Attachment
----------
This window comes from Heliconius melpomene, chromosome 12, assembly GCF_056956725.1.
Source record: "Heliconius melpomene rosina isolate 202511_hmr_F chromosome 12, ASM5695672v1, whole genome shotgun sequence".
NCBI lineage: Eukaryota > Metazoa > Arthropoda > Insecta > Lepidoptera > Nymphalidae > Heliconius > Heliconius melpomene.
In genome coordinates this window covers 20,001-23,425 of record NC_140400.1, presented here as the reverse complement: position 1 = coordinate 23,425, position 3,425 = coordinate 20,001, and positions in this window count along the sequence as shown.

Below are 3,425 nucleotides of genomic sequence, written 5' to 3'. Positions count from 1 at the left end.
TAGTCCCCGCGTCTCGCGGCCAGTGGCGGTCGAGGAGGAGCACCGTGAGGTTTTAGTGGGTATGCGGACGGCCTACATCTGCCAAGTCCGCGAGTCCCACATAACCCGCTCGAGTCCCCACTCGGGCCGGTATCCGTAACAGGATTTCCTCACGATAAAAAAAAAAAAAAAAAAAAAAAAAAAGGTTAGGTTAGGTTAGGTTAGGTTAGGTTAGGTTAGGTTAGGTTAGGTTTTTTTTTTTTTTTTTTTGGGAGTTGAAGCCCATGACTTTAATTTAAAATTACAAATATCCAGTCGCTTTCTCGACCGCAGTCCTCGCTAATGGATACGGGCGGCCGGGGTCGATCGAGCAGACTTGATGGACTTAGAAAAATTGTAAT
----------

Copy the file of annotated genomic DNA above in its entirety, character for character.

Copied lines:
This window comes from Heliconius melpomene, chromosome 12, assembly GCF_056956725.1.
Source record: "Heliconius melpomene rosina isolate 202511_hmr_F chromosome 12, ASM5695672v1, whole genome shotgun sequence".
NCBI lineage: Eukaryota > Metazoa > Arthropoda > Insecta > Lepidoptera > Nymphalidae > Heliconius > Heliconius melpomene.
In genome coordinates this window covers 20,001-23,425 of record NC_140400.1, presented here as the reverse complement: position 1 = coordinate 23,425, position 3,425 = coordinate 20,001, and positions in this window count along the sequence as shown.

Below are 3,425 nucleotides of genomic sequence, written 5' to 3'. Positions count from 1 at the left end.
TAGTCCCCGCGTCTCGCGGCCAGTGGCGGTCGAGGAGGAGCACCGTGAGGTTTTAGTGGGTATGCGGACGGCCTACATCTGCCAAGTCCGCGAGTCCCACATAACCCGCTCGAGTCCCCACTCGGGCCGGTATCCGTAACAGGATTTCCTCACGATAAAAAAAAAAAAAAAAAAAAAAAAAAAGGTTAGGTTAGGTTAGGTTAGGTTAGGTTAGGTTAGGTTAGGTTAGGTTTTTTTTTTTTTTTTTTTGGGAGTTGAAGCCCATGACTTTAATTTAAAATTACAAATATCCAGTCGCTTTCTCGACCGCAGTCCTCGCTAATGGATACGGGCGGCCGGGGTCGATCGAGCAGACTTGATGGACTTAGAAAAATTGTAAT